such an effort. I am hopeful that in the not-too-distant future, we
will have such an Office that can, in significant part, be dedicated to
responding to folks who communicate with the agency.
I’m excited by this idea, because I want the
entire Commission to be able to benefit as I have from your input.
While I have gained from these conversations and been educated by many
of you, I don’t think that the CFTC as an entity, for the most part,
has had a useful, effective communication portal for a direct
relationship with the public.
One small example: I gave a speech
entitled “Cop on the Beat” in October of 2007, which resulted in my
responding to over 400 email comments about possible manipulative
activity in the silver markets. I treated thoughtful comments
seriously, and took the time to respond promptly. In contrast, I don’t
think it’s acceptable that, as an agency, it took over eight months to
develop a unified response to public comments on the silver issue (and,
unfortunately, many thought when the agency finally did speak, it
wasn’t very helpful). I think that an Office of Consumer Affairs,
which would focus and coordinate these kinds of comments and answers to
the public, would help avoid this kind
In addition, a consumer affairs section would
help address the misperception held by some that we are an unresponsive
government agency. That characterization certainly does not at all
represent the dedicated CFTC staffers who work hard every day. But
without the basic logistical mechanism to respond to folks, the public
doesn’t necessarily see that. That needs to change. We need to be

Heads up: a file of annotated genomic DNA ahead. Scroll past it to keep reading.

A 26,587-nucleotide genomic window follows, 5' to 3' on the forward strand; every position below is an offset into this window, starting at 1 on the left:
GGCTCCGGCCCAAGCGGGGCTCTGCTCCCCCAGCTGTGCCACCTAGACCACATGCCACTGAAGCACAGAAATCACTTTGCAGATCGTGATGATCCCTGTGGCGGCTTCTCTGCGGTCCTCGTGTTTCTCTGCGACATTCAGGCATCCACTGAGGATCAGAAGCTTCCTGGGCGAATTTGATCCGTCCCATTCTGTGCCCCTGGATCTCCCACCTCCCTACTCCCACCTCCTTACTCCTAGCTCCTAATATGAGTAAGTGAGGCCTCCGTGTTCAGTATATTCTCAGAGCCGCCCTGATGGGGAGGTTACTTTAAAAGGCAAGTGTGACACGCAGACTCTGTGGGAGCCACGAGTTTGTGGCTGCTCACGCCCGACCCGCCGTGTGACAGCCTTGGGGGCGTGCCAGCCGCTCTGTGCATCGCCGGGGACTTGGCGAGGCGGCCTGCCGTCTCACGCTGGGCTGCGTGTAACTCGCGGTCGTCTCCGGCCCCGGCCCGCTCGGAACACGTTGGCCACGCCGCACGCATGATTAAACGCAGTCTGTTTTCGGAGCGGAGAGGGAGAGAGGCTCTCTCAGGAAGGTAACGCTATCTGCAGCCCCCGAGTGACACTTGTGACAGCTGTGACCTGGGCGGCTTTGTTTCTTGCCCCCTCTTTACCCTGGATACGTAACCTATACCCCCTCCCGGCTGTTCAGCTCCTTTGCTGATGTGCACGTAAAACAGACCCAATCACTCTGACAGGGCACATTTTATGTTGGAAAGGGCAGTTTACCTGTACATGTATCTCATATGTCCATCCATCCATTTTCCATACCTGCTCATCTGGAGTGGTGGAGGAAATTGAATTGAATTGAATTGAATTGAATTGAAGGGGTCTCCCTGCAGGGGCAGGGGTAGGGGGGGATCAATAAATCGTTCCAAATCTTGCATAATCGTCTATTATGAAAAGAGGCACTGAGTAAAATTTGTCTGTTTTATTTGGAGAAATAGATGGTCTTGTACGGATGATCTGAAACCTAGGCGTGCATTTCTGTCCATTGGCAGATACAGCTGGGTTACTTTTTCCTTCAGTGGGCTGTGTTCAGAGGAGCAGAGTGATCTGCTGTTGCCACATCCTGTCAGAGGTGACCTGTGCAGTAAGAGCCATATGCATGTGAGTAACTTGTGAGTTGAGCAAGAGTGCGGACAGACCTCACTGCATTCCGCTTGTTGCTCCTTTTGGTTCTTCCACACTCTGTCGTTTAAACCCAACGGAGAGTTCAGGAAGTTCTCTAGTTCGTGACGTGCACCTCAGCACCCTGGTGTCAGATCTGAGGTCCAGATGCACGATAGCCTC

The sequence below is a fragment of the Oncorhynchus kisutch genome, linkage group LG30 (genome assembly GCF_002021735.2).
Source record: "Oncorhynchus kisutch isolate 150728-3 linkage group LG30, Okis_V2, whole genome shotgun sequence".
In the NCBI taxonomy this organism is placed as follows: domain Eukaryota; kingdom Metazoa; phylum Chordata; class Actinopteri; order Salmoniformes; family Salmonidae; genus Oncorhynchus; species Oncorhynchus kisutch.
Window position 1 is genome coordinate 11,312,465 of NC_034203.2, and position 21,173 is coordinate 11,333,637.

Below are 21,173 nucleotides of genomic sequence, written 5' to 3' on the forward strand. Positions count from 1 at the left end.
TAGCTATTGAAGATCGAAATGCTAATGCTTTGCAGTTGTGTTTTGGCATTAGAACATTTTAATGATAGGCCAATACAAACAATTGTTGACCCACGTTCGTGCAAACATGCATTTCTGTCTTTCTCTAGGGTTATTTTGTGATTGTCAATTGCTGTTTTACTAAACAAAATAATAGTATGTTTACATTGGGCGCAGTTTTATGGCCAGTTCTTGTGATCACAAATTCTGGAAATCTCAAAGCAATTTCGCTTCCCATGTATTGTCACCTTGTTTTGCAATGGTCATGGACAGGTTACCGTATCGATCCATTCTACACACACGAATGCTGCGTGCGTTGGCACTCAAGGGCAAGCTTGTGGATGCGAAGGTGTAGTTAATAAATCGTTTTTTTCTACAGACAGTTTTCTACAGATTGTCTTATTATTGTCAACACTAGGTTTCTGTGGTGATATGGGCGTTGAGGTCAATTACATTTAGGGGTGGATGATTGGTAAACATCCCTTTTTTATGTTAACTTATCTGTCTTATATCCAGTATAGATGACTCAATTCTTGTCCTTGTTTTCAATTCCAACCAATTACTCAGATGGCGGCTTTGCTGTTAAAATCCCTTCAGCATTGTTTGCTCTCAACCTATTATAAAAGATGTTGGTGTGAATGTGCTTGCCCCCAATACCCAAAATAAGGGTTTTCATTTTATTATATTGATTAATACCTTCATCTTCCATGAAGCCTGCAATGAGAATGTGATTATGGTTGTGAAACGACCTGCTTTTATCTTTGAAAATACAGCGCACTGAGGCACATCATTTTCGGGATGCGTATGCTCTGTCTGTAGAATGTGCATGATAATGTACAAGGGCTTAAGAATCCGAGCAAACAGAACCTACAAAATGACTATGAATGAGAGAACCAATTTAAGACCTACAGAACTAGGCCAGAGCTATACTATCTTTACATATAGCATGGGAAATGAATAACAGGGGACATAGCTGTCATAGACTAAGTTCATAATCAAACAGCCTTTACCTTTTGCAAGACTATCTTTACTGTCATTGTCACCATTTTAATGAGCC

responsive public servants, and we need to do a much better job of
communicating with people, in addition to providing proactive outreach
to aid and alert people to scams and fraud that are out there.
We also need to be doing our part to promote
financial literacy. For example, I have talked about the rampant
Ponzimonium that is going on in the wake of the Madoff scandal. These
scams and others are taking place all over the nation—all over the
world in fact. They often take advantage of elderly folks and other
vulnerable people with good hearts and limited incomes. We should be
alerting the public about these scams, and a consumer affairs office
would be a great place to consolidate and disseminate this information.
I’m going to continue listening to you and
responding to you, because that’s my job. More than that, I’m going to
work toward an institutional change at the Commission to make the agency as a whole more
responsive to you as well.
After receiving and responding to emails about
metals market manipulation and having asked our staff to look at the
examples many of you sent to me, I asked (as did Commissioner Dunn) for
an enforcement investigation into the silver markets. Then-Acting
Chairman Lukken agreed, and an investigation began. For the record,
this is the first enforcement investigation of the silver markets since
CFTC began looking at the Hunt Brothers activity in 1979. Some have
incorrectly suggested that there have been four such investigations,
all turning up nothing and that this would be another do-nothing
effort. That is inaccurate. Let me reiterate: this is the first
agency silver investigation since the Hunt brothers case.
In my opinion, the current investigation, if
it were simple, would be concluded. While I can’t give you
specific details of the examination, I can say that we are making
significant progress and that it has been a valuable endeavor. We have
taken testimony from dozens of witnesses and reviewed tens of
thousands of documents. While I am hopeful that we will be able
to share some of the results of the investigation soon, I am also
aware that above all we need to get it right and ensure that we are
moving forward in a thoughtful manner. We have looked at the